Nestled below street level, on Market Street, in downtown Toronto, Barsa Taberna is a deeply inviting space that takes full advantage of its 19th century heritage building’s exposed-stone walls and low, wood-beamed ceiling. Outfitted with Edison bulbs, Abstract Expressionist paintings and, along one wall, a colourful, Picasso-inspired, LED-illuminated light drawing, the room feels like an upscale, tastefully designed Spanish wine cellar.
Heading up the kitchen is executive chef Andres Salomon and chef de cuisine Damon Ha, and together, they’re turning out first-rate plates that draw inspiration from recipes and ingredients from the Iberian Peninsula, but with a contemporary Spanish spin.
Smoked albacore tuna and cured ham bolster feather-light croquettes garnished with pickled cabbage slaw. Pureed currants add intriguing sweet notes to soft, olive oil-poached trout. In another standout, sparklingly fresh scallops are given the ceviche treatment highlighted by bracing notes of citrus and, the genius touch, smoky hazelnuts. Tender shrimp, red from their chile marinade, perch on Moorish barley salad garnished with walnut romesco sauce.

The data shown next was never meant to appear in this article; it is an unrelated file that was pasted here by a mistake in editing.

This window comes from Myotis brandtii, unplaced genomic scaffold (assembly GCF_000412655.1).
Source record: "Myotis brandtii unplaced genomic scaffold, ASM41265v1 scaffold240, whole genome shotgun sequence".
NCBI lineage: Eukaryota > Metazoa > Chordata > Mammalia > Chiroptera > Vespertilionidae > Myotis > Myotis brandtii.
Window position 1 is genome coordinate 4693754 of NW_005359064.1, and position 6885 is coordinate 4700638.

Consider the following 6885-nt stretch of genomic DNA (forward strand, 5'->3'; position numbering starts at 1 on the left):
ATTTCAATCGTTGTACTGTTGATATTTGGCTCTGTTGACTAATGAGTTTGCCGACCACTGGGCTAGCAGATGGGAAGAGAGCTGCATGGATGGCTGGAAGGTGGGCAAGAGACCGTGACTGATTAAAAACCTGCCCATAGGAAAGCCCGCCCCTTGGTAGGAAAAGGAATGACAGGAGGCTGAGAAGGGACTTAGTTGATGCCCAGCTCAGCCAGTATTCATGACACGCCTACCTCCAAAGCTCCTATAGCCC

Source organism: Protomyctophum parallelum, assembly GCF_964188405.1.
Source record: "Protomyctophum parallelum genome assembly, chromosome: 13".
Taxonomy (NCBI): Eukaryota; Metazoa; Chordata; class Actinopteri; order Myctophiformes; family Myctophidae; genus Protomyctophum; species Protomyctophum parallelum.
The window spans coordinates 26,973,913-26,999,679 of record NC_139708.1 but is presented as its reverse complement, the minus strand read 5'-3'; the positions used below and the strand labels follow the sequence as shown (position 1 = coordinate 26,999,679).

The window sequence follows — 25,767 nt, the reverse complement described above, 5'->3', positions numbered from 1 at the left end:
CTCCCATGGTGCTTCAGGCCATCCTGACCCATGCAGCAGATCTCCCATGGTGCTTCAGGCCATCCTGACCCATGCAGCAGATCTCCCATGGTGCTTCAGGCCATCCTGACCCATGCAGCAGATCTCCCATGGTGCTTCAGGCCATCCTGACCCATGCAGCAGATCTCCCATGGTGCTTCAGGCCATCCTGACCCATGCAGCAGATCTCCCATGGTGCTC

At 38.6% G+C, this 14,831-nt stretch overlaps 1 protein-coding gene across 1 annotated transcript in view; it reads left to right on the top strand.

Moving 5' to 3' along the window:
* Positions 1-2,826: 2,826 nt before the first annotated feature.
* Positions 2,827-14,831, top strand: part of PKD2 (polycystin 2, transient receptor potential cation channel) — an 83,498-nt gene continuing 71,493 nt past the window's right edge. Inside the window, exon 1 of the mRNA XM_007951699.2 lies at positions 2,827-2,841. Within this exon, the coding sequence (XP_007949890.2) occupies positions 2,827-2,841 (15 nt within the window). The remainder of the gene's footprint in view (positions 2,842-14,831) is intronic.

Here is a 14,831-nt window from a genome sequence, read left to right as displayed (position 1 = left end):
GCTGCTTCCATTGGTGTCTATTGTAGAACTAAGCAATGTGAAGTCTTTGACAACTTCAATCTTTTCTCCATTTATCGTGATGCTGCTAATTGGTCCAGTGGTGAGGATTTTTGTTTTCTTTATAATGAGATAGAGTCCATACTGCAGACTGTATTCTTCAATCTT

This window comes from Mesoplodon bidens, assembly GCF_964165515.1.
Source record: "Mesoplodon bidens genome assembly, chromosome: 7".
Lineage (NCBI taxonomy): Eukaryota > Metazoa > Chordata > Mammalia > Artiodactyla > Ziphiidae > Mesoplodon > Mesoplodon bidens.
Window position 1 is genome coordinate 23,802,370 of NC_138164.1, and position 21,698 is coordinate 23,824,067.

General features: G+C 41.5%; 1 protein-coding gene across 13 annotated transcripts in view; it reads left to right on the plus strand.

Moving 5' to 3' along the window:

Hazelnut praline sweetens cloud-like whipped goat cheese, providing the perfect foil to beets and soft poached pears, and a salsa of Aleppo chile and blue crab enrich a sophisticated corn soup.
And then comes brilliant Cornish hen, its breast tender and mild, its thigh wearing a crisp, honey mustard breading. Offering superb support is a mix of baby cabbage, pickled cauliflower, cauliflower couscous, Brussels sprouts and pistachios that delivers quiet heat, sour notes and crunch.
And just when I thought there weren’t any creative ways to present chocolate, Barsa’s kitchen does just that, creating an intoxicating layering of dark chocolate (ganache), sweet spice (cinnamon whipped cream) and exotic fruit notes (date puree, caramelized apples and spiced apple cider). On a lighter note, there’s house-made lemon ice and Catalan crème custard.
Seating 70 people (and up to 80 if the high-top tables in the lounge area are included), the restaurant is available for full buyouts, and can also host cocktail receptions for up to 175. A semi-private room seats up to 24. Barsa also caters off-site events.
— Don Douloff has been a restaurant critic for over 30 years and, during that time, has critiqued more than 1,400 eateries. In 1988, he studied the fundamentals of French cuisine at Ecole de Cuisine La Varenne in Paris, France. During his time in France, he furthered his gastronomic education by visiting the country’s bistros, brasseries and Michelin-starred temples of haute cuisine. He relishes exploring the edible universe in his native Toronto and on his travels throughout Canada and abroad.